At the other end of nutritional disorders, obese individuals have a higher number of infections, which are more severe. This fact is corroborated by recent studies that show a strong association between obesity and the severity of SARS-CoV-2 infection, in the absence of other comorbidities. The dysfunctional hypertrophic adipocytes present in obesity produce an excessive amount of proinflammatory cytokines, such as IL-6, IL-8, monocyte-1 chemo attractant protein, leptin and plasminogen activator inhibitor-1, which lead to an increase in the recruitment of macrophages, especially polarized M1 macrophages. These cells, together with free fatty acids, maintain a high production of pro-inflammatory molecules. This cumulative effect generates a state of chronic inflammation and hypercytokinemia, which leads to defective inborn immunity and creates a breeding ground for the hyper inflammatory response mediated by macrophage activation in severe cases of COVID-19.9

Nephrotic syndrome

Primary nephrotic syndrome (NS) in childhood is a disease characterized by the presence of high proteinuria, clinically significant edema, hypoalbuminemia and hyperlipidemia. It occurs at the proportion of 2–7 cases for every 100,000 children per year. Inside the spectrum of possible complications of NS are recurrent infections, which vary in incidence between 8 and 84% and occur mainly due to defects in cell-mediated immunity, use of immunosuppressive therapy, malnutrition and specific urinary protein losses, such as immunoglobulins, properdin factor B and complement factors.10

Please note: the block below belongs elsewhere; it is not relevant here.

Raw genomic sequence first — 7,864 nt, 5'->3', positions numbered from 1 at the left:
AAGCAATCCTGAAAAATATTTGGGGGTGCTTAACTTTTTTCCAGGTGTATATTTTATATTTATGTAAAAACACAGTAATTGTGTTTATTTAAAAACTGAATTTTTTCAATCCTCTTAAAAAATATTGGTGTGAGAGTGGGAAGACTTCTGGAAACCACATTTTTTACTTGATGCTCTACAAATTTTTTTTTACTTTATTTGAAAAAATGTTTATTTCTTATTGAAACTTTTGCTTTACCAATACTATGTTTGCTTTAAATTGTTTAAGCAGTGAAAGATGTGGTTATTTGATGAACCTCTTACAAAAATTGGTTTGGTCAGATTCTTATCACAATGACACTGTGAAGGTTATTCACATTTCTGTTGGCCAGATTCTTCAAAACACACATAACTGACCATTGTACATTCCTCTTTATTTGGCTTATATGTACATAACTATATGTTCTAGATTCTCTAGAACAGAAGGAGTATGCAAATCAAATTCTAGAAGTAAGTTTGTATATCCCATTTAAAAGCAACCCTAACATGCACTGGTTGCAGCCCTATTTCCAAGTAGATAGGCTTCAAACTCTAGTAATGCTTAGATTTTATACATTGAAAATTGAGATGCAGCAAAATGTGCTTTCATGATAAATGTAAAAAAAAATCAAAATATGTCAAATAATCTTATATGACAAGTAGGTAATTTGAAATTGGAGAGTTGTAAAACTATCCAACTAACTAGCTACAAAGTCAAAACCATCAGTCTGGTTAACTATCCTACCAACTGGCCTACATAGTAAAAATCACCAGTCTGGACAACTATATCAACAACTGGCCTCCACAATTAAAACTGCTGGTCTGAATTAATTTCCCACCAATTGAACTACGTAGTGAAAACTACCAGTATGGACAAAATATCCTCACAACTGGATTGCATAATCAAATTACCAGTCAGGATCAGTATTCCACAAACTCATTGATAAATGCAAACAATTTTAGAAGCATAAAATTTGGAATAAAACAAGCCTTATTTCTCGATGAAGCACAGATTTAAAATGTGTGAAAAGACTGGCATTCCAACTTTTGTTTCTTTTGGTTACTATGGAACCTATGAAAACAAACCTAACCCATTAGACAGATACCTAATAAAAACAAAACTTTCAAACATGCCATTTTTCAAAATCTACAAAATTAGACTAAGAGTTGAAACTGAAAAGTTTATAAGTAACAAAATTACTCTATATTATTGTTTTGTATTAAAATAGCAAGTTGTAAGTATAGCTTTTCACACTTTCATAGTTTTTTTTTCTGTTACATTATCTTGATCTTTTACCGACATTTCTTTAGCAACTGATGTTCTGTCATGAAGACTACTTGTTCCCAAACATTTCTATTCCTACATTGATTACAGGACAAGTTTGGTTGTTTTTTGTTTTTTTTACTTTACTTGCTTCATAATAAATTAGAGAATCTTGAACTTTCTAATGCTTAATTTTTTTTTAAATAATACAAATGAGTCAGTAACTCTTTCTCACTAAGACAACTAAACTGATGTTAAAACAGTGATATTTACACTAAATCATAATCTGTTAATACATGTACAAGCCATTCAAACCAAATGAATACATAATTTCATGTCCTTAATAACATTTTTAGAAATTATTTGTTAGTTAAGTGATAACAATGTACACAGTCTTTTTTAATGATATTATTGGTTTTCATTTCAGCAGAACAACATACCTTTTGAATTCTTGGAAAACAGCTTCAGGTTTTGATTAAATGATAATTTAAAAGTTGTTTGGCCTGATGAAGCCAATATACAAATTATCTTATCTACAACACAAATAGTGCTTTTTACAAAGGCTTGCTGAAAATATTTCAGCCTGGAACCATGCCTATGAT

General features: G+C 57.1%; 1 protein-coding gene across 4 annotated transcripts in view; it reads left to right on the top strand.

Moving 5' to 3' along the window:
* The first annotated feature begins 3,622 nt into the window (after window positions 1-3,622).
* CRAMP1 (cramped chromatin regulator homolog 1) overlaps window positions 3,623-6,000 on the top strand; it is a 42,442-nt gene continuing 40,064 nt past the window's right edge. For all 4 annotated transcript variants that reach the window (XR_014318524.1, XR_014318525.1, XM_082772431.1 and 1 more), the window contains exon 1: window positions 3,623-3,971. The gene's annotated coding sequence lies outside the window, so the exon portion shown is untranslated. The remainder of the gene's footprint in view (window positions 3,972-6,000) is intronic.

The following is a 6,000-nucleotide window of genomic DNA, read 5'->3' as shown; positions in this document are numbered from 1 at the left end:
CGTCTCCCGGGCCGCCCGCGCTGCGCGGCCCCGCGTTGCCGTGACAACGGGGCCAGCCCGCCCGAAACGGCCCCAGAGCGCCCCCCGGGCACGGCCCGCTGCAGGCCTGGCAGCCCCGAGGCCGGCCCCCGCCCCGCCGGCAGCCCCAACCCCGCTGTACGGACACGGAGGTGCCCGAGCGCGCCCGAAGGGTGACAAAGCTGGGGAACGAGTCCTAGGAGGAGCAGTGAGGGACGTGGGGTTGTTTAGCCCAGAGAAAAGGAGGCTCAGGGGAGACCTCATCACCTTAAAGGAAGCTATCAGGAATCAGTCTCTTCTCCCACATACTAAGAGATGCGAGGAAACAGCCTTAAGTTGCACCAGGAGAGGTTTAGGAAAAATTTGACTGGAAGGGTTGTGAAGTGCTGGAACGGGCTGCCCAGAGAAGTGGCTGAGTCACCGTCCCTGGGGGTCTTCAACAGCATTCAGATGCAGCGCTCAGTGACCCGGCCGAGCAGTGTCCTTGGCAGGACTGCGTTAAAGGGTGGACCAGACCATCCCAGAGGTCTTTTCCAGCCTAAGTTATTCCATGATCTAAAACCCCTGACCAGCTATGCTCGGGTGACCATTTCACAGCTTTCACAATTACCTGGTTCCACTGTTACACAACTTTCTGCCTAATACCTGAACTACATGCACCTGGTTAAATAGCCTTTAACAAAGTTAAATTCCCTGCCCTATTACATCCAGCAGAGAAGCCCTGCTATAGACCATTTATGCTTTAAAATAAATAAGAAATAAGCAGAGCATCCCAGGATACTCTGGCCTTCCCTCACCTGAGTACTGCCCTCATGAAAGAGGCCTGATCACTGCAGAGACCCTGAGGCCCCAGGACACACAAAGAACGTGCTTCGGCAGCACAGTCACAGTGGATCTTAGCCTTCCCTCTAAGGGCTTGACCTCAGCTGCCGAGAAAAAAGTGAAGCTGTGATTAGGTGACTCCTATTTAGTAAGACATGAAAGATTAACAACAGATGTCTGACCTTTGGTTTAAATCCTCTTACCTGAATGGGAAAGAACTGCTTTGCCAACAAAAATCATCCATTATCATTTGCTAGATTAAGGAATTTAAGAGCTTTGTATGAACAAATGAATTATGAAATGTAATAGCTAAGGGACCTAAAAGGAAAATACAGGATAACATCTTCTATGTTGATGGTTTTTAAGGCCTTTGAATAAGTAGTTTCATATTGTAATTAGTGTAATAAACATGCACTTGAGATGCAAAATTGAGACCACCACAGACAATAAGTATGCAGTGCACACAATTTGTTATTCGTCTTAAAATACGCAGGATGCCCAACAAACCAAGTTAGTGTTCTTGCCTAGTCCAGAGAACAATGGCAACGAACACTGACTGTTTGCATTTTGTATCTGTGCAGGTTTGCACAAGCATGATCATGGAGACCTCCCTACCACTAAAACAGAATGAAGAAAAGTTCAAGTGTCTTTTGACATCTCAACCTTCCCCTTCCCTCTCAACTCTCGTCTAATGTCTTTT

Sickle-cell anemia

Until the 1990s, in the United States, up to 30% of young children with sickle-cell anemia (SCA) died of infections, mainly caused by encapsulated bacteria, due to the deficiency in the immune response to polysaccharide antigens, exacerbated by the deficient blood elimination of these bacteria, since there is functional asplenia. Prophylactic penicillin is a safe and beneficial strategy in patients under five years of age, and its introduction reduced the incidence of pneumococcal bacteremia associated with impaired splenic function by 85%. However, the universal use of anti-pneumococcal vaccines has also greatly helped reduce mortality from these infectious diseases. With the introduction of the first pneumococcal conjugate vaccine, there was a decrease in the rate of pneumococcal bacteremia in children under 3 years of age by 93.4%, in addition to further protection for those patients who have low adherence to prophylactic therapy with penicillin.11

Medications

In the last decades, we have seen an increase in the use of drugs to suppress the body's undesirable immune responses, mainly in the control of autoimmune diseases, allergic diseases and in the prevention of the rejection of transplanted organs. Such drugs are able to control the exacerbated immune response; however, they leave the individual more susceptible to infections, through several mechanisms.